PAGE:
An understanding of God.
Don Bosco directs the young to the evidence of God’s existence which is all around them; he reasons that: “the sun, moon, stars… could not have come into existence of themselves. God in his omnipotence made them out of nothing; hence he is called the “Creator.” From this, it follows that God purposefully created the human person “with a soul that thinks and reasons, and desires what is good, and judges what is evil for the purpose of living a life of good works and avoiding sin in order to spend eternity in heaven.” Indeed, the whole Companion will follow on from, and rely upon, such simple and unequivocal reasoning as this.
The Second Vatican Council’s Pastoral Constitution on the Church in the Modern World acknowledges that “many of our contemporaries have never recognised this intimate and vital link with God, or have explicitly rejected it.” It offers numerous suggestions as to why Bosco’s understanding of God is not so unequivocally accepted in society today, including: society’s indulgence of trivial philosophical arguments which render the question of God “devoid of meaning;” its misguided belief in the capacity of the positive sciences to explain everything by “scientific reasoning alone;” its stupefaction of basking in its own achievements; its rejection of a false idea of God resulting from bad education; or its failure to ask questions about God resulting from comfort-induced apathy.Society’s capacity to arrive at Bosco’ understanding of God is at times hindered by the poor witness of neglectful Christians, as well as the poisonous influence of anti-Christian ideologies such as Marxism, and its many manifestations in contemporary culture.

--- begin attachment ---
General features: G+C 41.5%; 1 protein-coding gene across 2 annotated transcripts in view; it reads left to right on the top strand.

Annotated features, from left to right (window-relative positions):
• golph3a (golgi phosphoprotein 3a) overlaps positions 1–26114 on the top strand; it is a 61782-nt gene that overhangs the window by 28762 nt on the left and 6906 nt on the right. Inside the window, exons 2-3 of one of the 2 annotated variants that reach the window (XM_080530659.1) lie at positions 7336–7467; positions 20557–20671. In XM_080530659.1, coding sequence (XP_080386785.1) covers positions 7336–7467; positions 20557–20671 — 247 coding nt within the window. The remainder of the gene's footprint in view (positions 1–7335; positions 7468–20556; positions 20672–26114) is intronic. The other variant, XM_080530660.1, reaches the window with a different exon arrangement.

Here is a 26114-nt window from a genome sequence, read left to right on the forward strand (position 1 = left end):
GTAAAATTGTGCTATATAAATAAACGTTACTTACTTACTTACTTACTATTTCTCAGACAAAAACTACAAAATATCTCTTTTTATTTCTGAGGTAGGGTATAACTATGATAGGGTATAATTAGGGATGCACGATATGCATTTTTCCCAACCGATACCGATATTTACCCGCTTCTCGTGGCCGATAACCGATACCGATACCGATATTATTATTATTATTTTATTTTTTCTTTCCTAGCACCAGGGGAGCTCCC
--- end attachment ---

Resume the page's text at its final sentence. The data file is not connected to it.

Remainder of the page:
Rather than look to the moon and stars around them, Vatican II urges non-believers to look inwardly for proof of God’s existence; the Church claims that it is readily apparent to all people that humans have the capacity to forego concerns of their body, and are thus superior to it, and that by their intellect they are capable of surpassing the material universe. All people are aware of what we call “conscience,” regardless of what they judge it to be, as that interior movement which urges them to choose ‘good’ and avoid evil; a sincere intellect reflecting upon one’s conscience should lead to the discovery of their “spiritual and immortal soul” as evidence of an existence beyond space and time, and thus the necessity of a creator God.
In short, where Don Bosco reasons from the external evidence of God in nature to the inevitability of human reason and conscience, Vatican II makes an identical argument in the opposite direction. The main theological insight to be gained here is that: anyone who genuinely seeks to discover God will discover God, and anyone with the capacity to question God’s existence has the capacity to confirm it. Thus, the contemporary claim to “be an atheist” automatically betrays those who make it, for the very capacity to reject belief in God presupposes the wilful refusal to believe in God, and such claimants should be made aware of this error in all charity.